How the arts can help improve AI
We must seriously reflect on the effective integration of the “arts” into our education system. If we want to see ourselves thrive in a world that is rapidly adopting computational interventions such as artificial intelligence (AI), an equal focus on the arts is the only way forward. As societies become more educated, degrees will no longer be the only license to success. It is the quality of education that will count.
In my last article, “Time to adapt to AI”, I argued that Bangladesh should start thinking institutionally about AI. The article emphasized the supply side of the adaptation process and argued that government should play a central role in this. For this, starting from a specific sector, perhaps textiles, would be recommended for Bangladesh. Incremental adaptation of AI-based technologies can occur in sub-sectors of service delivery, supply chain management, marketing, quality assurance, manufacturing, and even transportation Of the industry. However, this can only happen if the demand side of the AI market is knowledge-intensive. AI will thrive in a society that breeds creativity, using education as a key driver.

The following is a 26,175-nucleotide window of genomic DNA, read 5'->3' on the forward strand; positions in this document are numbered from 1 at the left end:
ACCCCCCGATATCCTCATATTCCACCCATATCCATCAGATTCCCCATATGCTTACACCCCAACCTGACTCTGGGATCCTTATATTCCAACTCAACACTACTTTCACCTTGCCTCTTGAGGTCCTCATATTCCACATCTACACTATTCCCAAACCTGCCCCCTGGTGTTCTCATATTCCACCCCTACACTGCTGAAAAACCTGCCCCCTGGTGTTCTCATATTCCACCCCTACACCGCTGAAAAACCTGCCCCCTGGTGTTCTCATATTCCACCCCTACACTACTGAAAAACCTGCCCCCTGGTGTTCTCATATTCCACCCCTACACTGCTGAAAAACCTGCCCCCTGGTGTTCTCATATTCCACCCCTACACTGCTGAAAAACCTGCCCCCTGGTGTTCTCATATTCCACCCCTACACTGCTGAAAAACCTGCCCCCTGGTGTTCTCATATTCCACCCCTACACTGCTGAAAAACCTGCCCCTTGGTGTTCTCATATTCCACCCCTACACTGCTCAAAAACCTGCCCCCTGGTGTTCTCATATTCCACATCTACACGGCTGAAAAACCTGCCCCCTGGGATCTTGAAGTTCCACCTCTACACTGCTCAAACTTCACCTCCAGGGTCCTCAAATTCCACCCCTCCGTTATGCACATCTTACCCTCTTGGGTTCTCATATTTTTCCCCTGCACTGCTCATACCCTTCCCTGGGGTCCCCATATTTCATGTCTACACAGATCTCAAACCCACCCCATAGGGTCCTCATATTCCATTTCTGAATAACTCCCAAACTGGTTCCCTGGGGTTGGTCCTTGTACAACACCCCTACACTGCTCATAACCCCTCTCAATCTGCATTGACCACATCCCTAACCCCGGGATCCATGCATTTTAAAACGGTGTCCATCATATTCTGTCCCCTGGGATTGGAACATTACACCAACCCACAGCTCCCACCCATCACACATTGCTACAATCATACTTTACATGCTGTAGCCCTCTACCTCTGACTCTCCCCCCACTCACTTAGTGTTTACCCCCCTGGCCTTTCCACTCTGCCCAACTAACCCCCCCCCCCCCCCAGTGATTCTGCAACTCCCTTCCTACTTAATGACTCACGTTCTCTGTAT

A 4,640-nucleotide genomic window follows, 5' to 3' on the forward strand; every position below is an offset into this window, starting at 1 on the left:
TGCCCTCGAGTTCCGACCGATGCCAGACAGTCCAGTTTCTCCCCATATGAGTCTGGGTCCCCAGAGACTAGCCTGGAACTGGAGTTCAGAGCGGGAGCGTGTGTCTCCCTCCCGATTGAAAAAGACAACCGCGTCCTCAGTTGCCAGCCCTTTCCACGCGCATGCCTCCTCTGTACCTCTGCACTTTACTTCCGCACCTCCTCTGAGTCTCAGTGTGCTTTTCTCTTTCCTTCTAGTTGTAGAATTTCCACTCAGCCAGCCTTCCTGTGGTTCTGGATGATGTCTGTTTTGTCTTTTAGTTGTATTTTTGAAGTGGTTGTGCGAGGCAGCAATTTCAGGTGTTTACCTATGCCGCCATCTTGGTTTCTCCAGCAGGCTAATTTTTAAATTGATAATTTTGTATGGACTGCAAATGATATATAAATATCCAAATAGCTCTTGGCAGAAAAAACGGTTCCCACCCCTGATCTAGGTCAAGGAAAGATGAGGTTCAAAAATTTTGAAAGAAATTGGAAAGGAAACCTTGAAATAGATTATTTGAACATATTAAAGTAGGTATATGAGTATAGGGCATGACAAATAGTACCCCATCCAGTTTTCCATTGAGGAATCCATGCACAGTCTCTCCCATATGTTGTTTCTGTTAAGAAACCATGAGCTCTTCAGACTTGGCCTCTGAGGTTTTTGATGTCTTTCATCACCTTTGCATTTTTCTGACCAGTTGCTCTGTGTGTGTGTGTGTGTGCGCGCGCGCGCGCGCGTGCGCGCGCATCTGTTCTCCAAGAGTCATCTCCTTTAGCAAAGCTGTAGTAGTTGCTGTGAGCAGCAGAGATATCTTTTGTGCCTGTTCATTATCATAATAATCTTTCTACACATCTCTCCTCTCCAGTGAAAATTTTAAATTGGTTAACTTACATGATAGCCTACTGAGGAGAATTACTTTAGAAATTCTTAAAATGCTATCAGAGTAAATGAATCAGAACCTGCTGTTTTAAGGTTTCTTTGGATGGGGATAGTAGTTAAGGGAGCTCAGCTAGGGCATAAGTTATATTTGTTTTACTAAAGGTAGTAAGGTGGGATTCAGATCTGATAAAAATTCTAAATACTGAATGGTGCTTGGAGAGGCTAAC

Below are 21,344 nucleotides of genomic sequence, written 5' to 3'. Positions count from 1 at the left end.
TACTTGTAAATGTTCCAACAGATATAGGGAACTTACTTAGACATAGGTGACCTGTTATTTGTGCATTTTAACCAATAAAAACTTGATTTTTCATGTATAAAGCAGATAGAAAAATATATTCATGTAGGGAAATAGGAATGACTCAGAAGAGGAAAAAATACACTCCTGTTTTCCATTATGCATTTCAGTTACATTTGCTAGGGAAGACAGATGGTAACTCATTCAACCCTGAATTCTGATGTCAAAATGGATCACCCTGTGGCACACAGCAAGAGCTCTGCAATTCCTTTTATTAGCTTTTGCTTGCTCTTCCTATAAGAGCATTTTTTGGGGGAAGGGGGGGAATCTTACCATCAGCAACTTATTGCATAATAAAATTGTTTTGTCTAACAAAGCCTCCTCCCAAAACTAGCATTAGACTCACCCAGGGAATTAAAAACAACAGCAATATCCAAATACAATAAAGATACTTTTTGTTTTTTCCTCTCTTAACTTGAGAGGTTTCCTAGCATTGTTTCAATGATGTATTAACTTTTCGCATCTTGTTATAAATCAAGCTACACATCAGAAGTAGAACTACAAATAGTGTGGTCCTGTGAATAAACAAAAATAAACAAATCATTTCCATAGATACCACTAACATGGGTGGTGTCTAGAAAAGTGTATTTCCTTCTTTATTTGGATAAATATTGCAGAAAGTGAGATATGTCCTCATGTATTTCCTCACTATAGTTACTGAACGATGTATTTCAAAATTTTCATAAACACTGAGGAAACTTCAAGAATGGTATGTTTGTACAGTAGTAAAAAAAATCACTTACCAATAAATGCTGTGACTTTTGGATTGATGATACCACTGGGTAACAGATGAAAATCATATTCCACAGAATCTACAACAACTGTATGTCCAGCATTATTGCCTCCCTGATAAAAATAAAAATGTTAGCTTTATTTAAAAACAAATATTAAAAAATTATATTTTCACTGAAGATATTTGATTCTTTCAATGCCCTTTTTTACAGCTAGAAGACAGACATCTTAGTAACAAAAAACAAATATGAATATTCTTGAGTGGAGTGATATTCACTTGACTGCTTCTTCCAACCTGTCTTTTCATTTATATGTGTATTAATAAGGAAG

For all the latest news, follow the Daily Star’s Google News channel.
For Industry 4.0, “knowledge-based society” is the new buzzword. The whole world is in favor of teaching children to code in computer languages. STEM (Science, Technology, Engineering and Mathematics) is central to most of our education reform processes. However, there are two important things we need to remember. First, STEM helps to understand the world mathematically, rationally and logically, and these are not the only ways humans act. Second, as the developed world leads this revolution, smart AI-based interventions have become part of our lives. If we want to keep our culture alive, we will have to help our young people to be creative and to be aware of their environment.
AI is a multidisciplinary science. Yes, knowing how to code helps. But if we want robots and software to perform tasks more efficiently than humans, we need better algorithms. And if we want to have robots that can organize, cooperate and sacrifice like humans do, we need much better algorithms. The key to the design of these algorithms lies in the disciplines that help humans think, understand and interact with others and in groups. The cases of self-driving cars or assistance robots for the elderly or for the disabled are full of these challenges. Scientists now learn from sociology, anthropology, history of science, economics, game theory, dance, music and fine arts to understand how we behave.
In a few years, we will be deeply immersed in more pervasive AI-powered environments. To be able to navigate, we will have to reform our organisations, rethink all our regulatory institutions, rethink our teaching-learning structures and reinvent our personal and virtual relationships. To ensure we are well equipped for this future, we will need to transition from STEM to STEAM, where the “A” stands for “arts”.